Categories and information described here are not quite so iron-clad and distinct as the definitions below suggest, but they may offer some general guidance on how to identify and search for these different types of research sources.
Primary sources are items that are directly associated with their producer or user and the time period in which they were created. Examples include diaries, newspaper articles, government documents, clothing, photographs, oral interviews, and news broadcasts. (The Information-Literate Historian, by Jenny L. Presnell).
(1) Library Catalog Searching
When searching in the library catalog, try adding a word for the source type with your topic for example terms such as correspondence diaries or personal narratives to retrieve books that have primary source material.
(2) Consult Reference Books
Many reference books include sections of primary documents related to their topic of coverage. For example, the 5-volume set, The Encyclopedia of the American Revolutionary War: A Political, Social, and Military History, ed. by Gregory Fremont-Barnes & Richard A. Ryerson, includes an entire volume (volume 5) of "documents," about this topic.
(1) Immediacy of Source
Are the documents (newspapers, interviews, etc.) recounting events experienced by the narrator (primary) or reporting the experiences of others (secondary). The account may be primary to the time and narrator (speaker, writer, time period), but not always to the specific event being discussed.
(2) Format of Source
The "primary" nature of the document is intrinsic to the content, not the format, of your source. Whether handwritten, recorded, printed, or digital, you should be concerned about who is writing (or recording), and what is the relationship to the account reproduced.
Secondary works are analyses and interpretations based on primary sources and other sources, which can include other secondary works such as books and journal articles, and tertiary sources such as encyclopedia articles. (The Information-Literate Historian, by Jenny L. Presnell)
(1) Journal Article Indexes & Library Catalog
Scholarly, academic research journal articles (or books) are often the "secondary" literature your professors mean when they direct you to this type of resource. Works that analyze, discuss, or otherwise reference original sources or other scholarship fall into this category. Article indexes or the library catalog are tools to help you locate and explore this content.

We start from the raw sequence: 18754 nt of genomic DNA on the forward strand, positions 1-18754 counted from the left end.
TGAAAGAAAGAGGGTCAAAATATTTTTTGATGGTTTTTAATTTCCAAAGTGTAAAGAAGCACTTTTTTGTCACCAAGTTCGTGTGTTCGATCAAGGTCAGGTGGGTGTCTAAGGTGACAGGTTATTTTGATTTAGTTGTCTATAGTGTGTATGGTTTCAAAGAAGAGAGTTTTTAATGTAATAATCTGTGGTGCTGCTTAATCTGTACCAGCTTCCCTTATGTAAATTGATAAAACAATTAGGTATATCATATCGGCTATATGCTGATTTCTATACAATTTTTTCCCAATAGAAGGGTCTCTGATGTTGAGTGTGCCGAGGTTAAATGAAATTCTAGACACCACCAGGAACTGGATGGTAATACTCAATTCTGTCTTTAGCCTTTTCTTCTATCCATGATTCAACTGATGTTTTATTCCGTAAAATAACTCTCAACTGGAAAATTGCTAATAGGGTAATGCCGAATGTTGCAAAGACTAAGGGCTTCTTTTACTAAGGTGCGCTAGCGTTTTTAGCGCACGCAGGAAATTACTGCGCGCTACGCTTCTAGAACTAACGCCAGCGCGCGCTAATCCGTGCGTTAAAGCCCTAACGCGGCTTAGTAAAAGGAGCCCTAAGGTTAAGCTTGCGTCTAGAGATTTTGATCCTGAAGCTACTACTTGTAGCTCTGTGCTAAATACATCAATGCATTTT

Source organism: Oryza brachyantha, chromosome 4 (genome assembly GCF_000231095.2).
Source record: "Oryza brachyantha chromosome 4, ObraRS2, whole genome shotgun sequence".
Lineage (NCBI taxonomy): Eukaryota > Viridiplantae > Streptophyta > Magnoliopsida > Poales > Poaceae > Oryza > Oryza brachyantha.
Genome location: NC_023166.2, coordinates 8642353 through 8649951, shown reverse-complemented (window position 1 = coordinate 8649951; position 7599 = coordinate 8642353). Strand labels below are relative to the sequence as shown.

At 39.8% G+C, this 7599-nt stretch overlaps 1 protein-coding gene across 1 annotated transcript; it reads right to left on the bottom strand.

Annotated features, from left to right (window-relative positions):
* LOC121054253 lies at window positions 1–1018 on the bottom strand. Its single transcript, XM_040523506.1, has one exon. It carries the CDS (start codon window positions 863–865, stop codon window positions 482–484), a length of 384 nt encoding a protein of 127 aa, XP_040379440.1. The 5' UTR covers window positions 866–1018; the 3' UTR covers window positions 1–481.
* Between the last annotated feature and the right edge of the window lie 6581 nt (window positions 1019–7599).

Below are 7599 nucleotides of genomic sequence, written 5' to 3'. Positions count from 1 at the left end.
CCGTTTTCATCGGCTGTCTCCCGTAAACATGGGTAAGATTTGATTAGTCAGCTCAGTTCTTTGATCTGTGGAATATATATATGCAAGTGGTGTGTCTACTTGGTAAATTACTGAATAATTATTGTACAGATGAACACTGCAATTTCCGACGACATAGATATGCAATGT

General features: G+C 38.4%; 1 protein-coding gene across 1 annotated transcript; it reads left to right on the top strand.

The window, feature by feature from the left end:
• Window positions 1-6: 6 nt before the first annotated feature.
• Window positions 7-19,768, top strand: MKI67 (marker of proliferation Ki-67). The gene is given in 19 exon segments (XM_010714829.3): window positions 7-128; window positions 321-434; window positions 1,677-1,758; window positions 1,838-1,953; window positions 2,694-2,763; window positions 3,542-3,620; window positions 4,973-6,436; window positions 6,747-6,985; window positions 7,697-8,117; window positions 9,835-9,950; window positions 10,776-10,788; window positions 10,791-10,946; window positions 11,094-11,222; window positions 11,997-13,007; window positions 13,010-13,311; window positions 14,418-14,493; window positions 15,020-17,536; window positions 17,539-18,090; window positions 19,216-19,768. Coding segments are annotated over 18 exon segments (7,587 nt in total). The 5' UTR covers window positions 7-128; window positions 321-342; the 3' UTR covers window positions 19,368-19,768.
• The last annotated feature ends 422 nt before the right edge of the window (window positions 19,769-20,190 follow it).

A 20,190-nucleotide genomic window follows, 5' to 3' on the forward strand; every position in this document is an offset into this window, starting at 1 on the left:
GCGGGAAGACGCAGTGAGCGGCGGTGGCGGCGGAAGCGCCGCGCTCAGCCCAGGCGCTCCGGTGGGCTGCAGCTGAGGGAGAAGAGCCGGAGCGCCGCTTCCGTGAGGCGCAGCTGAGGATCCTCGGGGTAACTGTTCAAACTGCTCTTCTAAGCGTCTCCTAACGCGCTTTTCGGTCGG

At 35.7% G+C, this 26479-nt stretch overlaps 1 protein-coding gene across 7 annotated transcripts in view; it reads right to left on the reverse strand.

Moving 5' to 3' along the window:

Content vs. Format There is nothing that innately prevents a journal or book from presenting you with primary data, or empirical research directly observed or gathered by the author. But often academic scholarship (books & journals) of a historical nature treat and discuss documents, events, and texts from earlier eras, making these works "secondary" research.
A term scholars sometimes use for a reference work intended to help a researcher identify primary and secondary sources. This includes finding tools such as catalogs, indexes, bibliographies, and encyclopedias. (The Elements of Library Research: What Every Student Needs to Know, by Mary W. George).
(1) Handbooks, Manuals, etc.
Quite often, a tertiary source will contain the words "handbook," "companion," "manual," or "guide," in its title. Terms like these will alert you that the book is summarizing and guiding you to other sources. These works are designed to give a "snap-shot" of a scholarly discipilne at a particular point in time. Library catalog subject headings frequently have the phrase "handbooks, manuals, etc.," as keywords you can use along with the rest of your catalog search.
(2) Encyclopedias & Dictionaries
These sources, along with many other books in a typical library's reference collection, are usually tertiary. They offer definitions, summary data and information about the subject, and frequently a list of references for further study. Since students are often assigned to engage with actual primary and secondary scholarship, rather than works about this material, they are usually advised to consult tertiary sources as needed, but to refrain from using them as sources for their own writing. You are to summarize and discuss the scholarship that you have been asked to research, not discuss someone else's!
(1) Just Use Wikipedia! (Well, ... no.)
Articles you encounter on this well-known resource look highly informative and polished. That is, indeed, how they look. The website creators are quick and candid to explain, however, that (among other important rules): (a) Wikipedia articles must not contain original research; (b) Users should be aware that not all articles are of encyclopedic quality from the start: they may contain false or debatable information. If you do not already have some expertise in the topic you are researching, this resource poses special challenges to you that you do not encounter (or, we hope, encounter with less frequency) in books and scholarly journal articles that have been selected and reviewed prior to their addition to our library collection.